In this short tutorial we are going to cover all of the different ways that you can navigate through an Excel worksheet. As described in the previous tutorial, an excel worksheet consists of rows which are represented by numbers 1 -- 1,048,576, and columns which are represented by letters A -- XFD. After column Z the columns are addressed by AA, AB, AC...BA, BB, BC...AAA, BBB,...,XFD.
Where a row and a column intersect is an individual cell. For example, if you were to follow column B down to row 10 then you would find yourself at an individual cell which would be cell B10. Remember, as described in our previous tutorial, an active cell will have a dark bold border around it and the column letter and row number will be highlighted. When a cell is active, any data, text, numbers, formulas etc... will be entered into the active cell.
Using You Keyboard to Navigate through Excel
You are able to use your keyboard to navigate through excel. It is simple and is done just as you probably expected. You can use the arrow buttons to move up and down from cell to cell. If you press the right arrow then you will move right one cell. You will remain in the same row number but will move right one column letter. The same happens if you press the up, down or left button on your keyboard. If you press "CTRL + one of the arrows" then it will move you or "activate" the nearest cell which contains data, or is not empty. For example, if I was currently active in cell B4 and pressed "CTRL right" then it would activate F4 if cells C4 -- E4 were empty.
If you press the PGUP or PGDN button then it will activate the cell that is exactly one page down or one page up. What is considered one page down or one page up depends on how much you are zoomed into the worksheet. For example, on my laptop using Windows 7, when Excel is zoomed at 100% there are 25 visible rows. If I am currently active in Cell C1 then when I hit the PGDN button it activates C26, exactly one page down. If I zoom out to 80% I can see 32 rows, therefore if I press the PGDN button it activates cell C33, exactly one page down.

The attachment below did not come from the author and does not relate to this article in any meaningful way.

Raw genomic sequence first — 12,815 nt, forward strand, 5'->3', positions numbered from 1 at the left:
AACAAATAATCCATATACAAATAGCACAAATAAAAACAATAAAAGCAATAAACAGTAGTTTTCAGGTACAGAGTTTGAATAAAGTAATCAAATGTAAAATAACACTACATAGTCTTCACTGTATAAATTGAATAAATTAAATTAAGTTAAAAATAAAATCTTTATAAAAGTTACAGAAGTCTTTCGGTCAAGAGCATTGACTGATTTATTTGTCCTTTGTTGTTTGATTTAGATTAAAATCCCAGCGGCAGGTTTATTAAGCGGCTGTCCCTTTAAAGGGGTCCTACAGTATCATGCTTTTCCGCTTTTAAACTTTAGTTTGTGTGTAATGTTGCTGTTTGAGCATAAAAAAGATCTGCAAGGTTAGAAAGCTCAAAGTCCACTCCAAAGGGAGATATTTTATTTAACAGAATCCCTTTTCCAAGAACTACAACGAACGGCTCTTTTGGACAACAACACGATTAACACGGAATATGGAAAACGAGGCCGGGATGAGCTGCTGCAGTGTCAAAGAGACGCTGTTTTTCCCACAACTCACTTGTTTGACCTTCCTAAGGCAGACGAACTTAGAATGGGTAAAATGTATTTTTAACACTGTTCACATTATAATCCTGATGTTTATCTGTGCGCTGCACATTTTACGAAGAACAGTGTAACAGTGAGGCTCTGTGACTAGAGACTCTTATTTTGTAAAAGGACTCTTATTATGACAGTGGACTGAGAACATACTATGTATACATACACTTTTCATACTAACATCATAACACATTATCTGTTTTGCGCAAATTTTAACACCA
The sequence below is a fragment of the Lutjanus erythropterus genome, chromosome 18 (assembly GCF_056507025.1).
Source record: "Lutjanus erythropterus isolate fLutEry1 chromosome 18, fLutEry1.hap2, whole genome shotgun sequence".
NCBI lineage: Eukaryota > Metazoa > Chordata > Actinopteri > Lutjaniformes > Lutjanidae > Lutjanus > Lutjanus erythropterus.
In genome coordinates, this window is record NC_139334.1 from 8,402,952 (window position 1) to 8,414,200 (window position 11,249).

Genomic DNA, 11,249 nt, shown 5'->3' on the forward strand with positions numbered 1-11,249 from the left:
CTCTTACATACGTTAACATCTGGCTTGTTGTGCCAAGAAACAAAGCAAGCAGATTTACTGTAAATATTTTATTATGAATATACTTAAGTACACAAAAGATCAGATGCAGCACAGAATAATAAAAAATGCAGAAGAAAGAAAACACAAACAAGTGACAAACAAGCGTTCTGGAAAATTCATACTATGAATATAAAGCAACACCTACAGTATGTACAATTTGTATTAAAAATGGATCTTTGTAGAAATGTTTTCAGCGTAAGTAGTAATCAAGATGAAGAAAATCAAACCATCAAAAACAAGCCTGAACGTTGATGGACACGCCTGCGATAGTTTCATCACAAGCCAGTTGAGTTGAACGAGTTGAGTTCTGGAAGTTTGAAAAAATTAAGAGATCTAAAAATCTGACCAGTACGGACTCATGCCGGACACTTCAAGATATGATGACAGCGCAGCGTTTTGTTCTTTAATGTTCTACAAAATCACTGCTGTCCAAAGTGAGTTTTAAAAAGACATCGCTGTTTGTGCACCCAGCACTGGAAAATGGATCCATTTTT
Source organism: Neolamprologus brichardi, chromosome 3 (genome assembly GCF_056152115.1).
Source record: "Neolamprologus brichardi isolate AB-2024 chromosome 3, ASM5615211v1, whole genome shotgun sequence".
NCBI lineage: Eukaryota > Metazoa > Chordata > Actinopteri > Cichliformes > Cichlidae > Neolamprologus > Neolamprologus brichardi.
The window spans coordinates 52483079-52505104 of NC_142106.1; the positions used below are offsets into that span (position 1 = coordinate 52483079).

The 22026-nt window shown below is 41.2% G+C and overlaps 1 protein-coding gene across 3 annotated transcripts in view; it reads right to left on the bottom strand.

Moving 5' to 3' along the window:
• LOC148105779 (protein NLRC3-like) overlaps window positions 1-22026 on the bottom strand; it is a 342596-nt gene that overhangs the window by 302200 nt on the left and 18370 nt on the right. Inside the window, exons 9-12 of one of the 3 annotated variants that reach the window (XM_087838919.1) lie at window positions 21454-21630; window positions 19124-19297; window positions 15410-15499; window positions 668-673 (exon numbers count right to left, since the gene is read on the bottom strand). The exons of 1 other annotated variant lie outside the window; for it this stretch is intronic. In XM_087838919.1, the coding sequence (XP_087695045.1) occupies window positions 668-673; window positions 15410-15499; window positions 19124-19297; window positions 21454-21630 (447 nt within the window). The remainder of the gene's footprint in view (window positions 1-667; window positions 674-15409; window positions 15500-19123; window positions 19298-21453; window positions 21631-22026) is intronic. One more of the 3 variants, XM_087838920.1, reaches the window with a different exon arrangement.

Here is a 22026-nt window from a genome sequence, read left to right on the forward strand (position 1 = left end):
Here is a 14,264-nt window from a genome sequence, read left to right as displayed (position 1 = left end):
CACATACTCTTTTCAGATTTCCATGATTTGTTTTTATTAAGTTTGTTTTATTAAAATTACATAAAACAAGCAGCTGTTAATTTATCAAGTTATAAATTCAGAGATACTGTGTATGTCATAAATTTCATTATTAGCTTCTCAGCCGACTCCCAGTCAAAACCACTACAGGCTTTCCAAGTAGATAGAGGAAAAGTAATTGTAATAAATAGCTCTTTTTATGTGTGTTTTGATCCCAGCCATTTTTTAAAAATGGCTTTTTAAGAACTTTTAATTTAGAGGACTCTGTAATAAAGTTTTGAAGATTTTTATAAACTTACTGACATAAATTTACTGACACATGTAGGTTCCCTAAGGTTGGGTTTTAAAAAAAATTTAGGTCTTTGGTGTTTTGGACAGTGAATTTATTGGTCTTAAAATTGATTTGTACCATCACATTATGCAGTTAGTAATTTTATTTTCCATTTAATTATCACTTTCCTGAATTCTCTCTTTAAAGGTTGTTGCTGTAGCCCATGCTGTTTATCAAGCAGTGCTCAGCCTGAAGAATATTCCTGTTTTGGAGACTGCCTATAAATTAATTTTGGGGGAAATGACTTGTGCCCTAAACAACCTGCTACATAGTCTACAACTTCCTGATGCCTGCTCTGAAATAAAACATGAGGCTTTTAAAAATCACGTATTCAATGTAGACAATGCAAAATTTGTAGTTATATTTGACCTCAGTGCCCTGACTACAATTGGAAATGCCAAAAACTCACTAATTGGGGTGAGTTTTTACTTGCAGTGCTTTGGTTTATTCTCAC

For the PGUP and PGDN buttons to work it is easier if you press the NUM LOCK button, or you can keep the NUM LOCK button off and simply press "SHIFT + PGUP or PGDN" Also many keyboards have the arrows and PGUP/PGDN buttons separate from the number pad.
Navigating Through Excel With Your Mouse
Another way that you can navigate through Excel is by using your mouse and keyboard in combination. You can always simply click on the cell that you want to activate instead of using the arrow buttons. Another thing you can do is zoom in and out of an Excel worksheet by holding the CTRL button and using the scroll wheel on your mouse if you have one.
It is much easier to use your mouse when you are wanting to highlight multiple cells. This may be useful if you want to change the color of multiple cells at the same time or ad borders and other features that Excel offers. Using the mouse to scroll up, down, left, or right is also much faster than if you were using the arrows on the keyboard. When scrolling with the mouse Excel begins to scroll faster the more you move the mouse. When you activate a cell you are able to right click and make many different modifications that can also be made by using features on the ribbon. The way you make these modifications is just personal preference but you will find that using the right click button to modify cells is more efficient that referring to the ribbon for many features.